Then I come home and lay the contents of the bag out on tables and counters. Sometimes I take pictures of it, i.e. the picture above. Occasionally I paint pictures of it. Just today I found a half-done painting attempt and I remembered why I had not finished it. Dinner time arrived and I had to clear all the farm vegetables off the table.

Another thing that makes the farm fun for me is, I do not want to know in advance what is in the bag. They send me emails and I am careful not to open them.

I insist on being surprised!

I was like that last year, too. Ha, ha! Three cheers for the farm that puts up with me.

I guess between that and the aversion to bad news, I am not a CSA's ideal customer.

But I am a faithful one!

Monday, July 23, 2018

The peddler's helper

It is official! I have been licensed by the City of Buffalo. I am now a Licensed Downtown Peddler's Helper.

That is the greatest! It is much cooler than being a Peddler, say I. My great-great-great grandfather, Meinrad Kunz, he was a peddler. I know because I found him once in the City Directory in the 1850s. But I am a Peddler's Helper.

Above is a picture of me helping at the City of Buffalo Department of Coffee and Donuts, our donut booth downtown. It is just a once-a-week thing so it is not as if it takes up all my time. The time it does take, I make that count. You can tell by looking at the picture that I am peddling as fast as I can!

Here is my license.

Because I can just tell that there are people who think I am making this up.

Now here is a funny donut story. Last time I checked in, it was Leonard Pennario's birthday. I had in mind that it would be a great day to resume this Web log, which had kind of hit the skids on account of my breakneck-pace work schedule. I was going to write about how the Pennario project was coming along, what a high priority it is for me right now, and celebrate his birthday that way.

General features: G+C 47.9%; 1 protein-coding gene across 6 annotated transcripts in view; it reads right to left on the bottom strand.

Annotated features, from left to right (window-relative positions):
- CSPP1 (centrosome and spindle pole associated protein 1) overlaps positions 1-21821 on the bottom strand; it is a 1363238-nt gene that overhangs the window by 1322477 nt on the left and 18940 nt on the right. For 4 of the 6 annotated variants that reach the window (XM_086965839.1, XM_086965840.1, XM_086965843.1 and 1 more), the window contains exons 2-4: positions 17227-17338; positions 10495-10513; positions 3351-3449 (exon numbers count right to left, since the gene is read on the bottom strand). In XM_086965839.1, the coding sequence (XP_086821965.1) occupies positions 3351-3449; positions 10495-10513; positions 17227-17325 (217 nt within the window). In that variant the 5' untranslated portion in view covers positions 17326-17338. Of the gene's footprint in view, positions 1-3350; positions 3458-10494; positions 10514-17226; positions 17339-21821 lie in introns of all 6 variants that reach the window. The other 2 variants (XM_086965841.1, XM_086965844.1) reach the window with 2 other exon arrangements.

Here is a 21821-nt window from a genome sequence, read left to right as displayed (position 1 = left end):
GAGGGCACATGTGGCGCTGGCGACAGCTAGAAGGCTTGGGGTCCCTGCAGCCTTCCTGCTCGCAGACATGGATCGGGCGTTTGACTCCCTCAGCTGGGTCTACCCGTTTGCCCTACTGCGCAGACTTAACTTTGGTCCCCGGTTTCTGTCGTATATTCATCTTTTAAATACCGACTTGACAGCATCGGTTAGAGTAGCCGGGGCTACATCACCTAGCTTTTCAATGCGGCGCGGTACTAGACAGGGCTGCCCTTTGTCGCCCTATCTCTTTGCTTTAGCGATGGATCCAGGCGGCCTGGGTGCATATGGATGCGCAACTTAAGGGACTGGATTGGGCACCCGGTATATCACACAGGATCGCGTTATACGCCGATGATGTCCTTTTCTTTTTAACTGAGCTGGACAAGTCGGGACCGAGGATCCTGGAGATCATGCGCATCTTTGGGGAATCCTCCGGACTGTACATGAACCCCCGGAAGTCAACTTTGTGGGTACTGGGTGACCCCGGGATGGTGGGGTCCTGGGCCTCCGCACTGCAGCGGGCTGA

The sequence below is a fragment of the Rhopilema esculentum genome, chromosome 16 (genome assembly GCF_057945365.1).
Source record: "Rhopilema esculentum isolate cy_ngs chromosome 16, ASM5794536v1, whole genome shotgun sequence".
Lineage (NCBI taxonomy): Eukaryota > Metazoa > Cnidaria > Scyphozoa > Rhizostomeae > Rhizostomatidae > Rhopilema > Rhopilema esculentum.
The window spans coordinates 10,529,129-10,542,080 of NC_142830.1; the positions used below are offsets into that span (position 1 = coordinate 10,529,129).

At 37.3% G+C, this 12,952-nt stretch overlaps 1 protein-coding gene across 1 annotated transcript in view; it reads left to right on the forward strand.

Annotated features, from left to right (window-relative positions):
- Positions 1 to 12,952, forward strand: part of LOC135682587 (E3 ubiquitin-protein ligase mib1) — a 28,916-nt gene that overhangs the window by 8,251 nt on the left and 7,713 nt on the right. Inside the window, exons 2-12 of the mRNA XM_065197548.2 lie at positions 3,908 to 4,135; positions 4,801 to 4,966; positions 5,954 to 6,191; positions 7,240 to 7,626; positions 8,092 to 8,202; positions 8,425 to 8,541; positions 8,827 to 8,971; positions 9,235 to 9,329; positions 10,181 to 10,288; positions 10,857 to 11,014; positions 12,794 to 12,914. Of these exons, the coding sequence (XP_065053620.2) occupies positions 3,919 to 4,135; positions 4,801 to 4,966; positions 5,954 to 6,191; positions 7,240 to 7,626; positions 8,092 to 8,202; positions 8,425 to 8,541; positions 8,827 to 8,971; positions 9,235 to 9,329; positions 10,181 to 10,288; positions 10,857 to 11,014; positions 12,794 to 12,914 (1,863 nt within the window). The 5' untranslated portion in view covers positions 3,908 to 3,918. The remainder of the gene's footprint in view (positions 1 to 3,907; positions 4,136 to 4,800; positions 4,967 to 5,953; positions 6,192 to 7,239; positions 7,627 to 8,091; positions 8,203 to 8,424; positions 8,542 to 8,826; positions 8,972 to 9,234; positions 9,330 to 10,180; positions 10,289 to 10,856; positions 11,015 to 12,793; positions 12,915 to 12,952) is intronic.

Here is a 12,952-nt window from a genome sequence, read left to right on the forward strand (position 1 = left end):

Instead I celebrated his birthday with donuts, doh.

Oh well. Who knows, the donuts might help pay the bills while I am finishing the book.

Besides, Pennario liked his sweet treats.

He would have approved!

Monday, July 9, 2018

But first, donuts

Howard is making donuts. That is a picture of them up above, in progress.

We sold donuts the other day at our downtown booth. The spotlighted donut is, as seen in the picture, the "1901." It is a tribute to the Pan-American Exposition, held in Buffalo in 1901, where donuts such as ours, such as Howard's I mean, would have been in the offing.

The donuts are hearty. They could be a meal. I cannot allow them in the house, is all I can say. They are crunchy on the outside and dense and delicious on the inside.

A tantalizing closeup:

Here I am selling them at the booth. This is a celebrity shot with the poet Joe Dinki.

Because parking was impossible Howard and I took the train. He took this picture of me.

I am having fun living the bohemian life, I will tell you that.

Howard and I were selling donuts and Freezies on Saturday and in a rare lull, these two girls came up to me, two teenagers, and they said, "You are smiling so happily we thought you were smiling for a picture."

I said: "I am happy here in the donut booth."

We do not sell donuts every day so that leaves me time for my serious work. The folks at St. Anthony's where Leonard Pennario was baptized are pressuring me to get the book about him done and I have that on track for this year.

But first, donuts. 

He would approve.

Friday, June 22, 2018


"For there is nothing so sweet as his peace when at rest."

That is a line I love from "My Cat Jeoffry."